Persephone | Performing Arts Review | Chicago Reader

Persephone 

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Emerging Artists Project, at Cafe Voltaire.

A pity Cafe Voltaire can't serve liquor: you'd have to be bombed to find this spoof anything but 65 moribund minutes of sophomoric fluff. If Persephone were stand-up comedy it would be heckled to bits.

Attempting any comedy crime for a laugh, Chrisi Collins perpetrates a clumsy remake of the Greek legend in which earth mother Demeter invades the underworld to rescue daughter Persephone from a forced marriage to Hades, prince of hell. The compromise worked out, of course, is that the four months of winter unleashed by Persephone's yearly visit to her husband will be balanced by spring, summer, and fall. (But how do you explain this summer, when hell's visited earth?) According to Collins's "life of a teenage goddess," 15-year-old Persephone is a pouty Valley girl, Zeus a drunken cipher, and Hades a misunderstood lech. A chirpy, irritating three-person chorus impersonate trees, bitch about their subordinate roles, and indulge in cheap anachronisms (a hungover Zeus can't open the childproof bottle of aspirin they give him).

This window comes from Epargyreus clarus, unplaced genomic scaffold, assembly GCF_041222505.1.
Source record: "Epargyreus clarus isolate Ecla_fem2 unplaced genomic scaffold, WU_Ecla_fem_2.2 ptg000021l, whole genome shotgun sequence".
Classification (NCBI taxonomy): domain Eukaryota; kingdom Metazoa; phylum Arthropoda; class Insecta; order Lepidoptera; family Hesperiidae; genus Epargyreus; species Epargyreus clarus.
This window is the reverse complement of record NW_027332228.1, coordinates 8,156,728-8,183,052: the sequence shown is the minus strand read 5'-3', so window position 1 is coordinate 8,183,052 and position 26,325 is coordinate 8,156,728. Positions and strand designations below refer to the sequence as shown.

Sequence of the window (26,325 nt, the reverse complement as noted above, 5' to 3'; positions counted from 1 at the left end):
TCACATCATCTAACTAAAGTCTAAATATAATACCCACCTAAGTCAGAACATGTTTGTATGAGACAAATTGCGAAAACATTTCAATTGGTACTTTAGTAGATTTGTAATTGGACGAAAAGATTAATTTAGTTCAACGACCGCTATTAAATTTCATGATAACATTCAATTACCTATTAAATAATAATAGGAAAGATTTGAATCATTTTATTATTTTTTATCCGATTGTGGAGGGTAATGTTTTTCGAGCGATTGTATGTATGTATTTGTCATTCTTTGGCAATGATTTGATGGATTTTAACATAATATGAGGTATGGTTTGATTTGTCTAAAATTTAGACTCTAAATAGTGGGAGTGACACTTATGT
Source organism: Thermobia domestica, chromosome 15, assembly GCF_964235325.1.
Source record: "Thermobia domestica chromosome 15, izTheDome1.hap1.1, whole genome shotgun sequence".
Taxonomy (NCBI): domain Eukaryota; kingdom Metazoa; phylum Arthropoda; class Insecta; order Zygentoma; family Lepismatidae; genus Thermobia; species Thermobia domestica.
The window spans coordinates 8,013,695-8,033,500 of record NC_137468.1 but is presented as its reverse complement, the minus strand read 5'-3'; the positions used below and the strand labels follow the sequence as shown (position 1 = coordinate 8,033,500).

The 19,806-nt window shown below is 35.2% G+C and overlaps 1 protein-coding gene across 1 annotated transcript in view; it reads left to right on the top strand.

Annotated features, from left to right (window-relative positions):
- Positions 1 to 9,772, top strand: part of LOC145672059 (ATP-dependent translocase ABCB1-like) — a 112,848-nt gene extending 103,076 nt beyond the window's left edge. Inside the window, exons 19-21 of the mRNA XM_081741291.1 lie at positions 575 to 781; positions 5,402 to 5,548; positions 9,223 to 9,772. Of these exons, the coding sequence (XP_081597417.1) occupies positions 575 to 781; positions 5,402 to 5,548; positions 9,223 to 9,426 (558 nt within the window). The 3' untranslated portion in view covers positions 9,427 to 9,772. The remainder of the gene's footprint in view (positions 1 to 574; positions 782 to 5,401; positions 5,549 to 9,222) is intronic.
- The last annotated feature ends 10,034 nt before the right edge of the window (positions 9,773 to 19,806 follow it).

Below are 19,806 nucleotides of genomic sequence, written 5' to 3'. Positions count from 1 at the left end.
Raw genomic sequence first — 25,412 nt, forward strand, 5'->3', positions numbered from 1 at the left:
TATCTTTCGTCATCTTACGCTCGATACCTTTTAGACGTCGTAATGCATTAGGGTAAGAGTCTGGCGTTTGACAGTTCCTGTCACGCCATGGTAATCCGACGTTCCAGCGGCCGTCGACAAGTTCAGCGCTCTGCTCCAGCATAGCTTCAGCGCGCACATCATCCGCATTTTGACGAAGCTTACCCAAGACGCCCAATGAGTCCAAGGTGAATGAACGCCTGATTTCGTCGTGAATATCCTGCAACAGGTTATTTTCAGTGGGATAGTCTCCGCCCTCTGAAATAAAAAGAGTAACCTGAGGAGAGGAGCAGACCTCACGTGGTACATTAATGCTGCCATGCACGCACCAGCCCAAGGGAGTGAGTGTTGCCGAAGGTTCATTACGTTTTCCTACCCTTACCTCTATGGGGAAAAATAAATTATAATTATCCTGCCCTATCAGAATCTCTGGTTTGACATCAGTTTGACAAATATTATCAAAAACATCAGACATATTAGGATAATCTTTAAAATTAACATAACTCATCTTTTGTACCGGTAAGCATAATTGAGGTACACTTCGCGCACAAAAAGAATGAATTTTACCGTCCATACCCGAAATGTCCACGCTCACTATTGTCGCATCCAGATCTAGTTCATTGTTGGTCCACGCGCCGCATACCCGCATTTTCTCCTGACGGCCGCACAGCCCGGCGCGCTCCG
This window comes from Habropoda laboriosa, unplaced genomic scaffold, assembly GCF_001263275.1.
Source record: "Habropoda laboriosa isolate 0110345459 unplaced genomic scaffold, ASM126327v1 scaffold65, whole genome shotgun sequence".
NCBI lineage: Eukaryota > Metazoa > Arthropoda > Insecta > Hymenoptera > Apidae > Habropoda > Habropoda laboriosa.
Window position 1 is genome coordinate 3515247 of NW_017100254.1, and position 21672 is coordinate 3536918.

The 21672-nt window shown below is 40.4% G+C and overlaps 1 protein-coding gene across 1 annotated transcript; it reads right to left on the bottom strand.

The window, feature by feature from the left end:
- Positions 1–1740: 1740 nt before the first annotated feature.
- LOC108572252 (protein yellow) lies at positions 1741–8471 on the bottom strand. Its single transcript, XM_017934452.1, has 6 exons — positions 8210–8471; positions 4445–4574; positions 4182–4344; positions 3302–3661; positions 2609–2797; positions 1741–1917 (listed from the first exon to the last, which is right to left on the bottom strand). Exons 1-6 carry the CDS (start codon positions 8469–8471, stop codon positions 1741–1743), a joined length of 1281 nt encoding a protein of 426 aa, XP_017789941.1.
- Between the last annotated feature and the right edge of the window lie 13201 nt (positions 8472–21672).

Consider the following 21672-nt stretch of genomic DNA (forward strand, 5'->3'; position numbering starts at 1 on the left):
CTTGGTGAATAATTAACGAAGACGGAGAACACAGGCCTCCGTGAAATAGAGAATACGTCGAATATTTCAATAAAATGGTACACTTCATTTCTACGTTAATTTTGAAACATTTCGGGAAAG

Rather than reinvent the legend, Collins's toga-party treatment simply supplies gloppy exposition from the classical lexicon. (In the one remotely fresh reconstruction, bratty Persephone messes up Oedipus' last chance to keep his beloved Eurydice.) Broad and shameless, Steve Decker's jerky, goofy staging fills this amateur hour with hammy-hip, camp-crazed bad vaudeville. Imagining themselves twice as funny as they are, the Emerging Artists Project work only half as hard as they should. It makes you wonder what anyone thought this could ever be.

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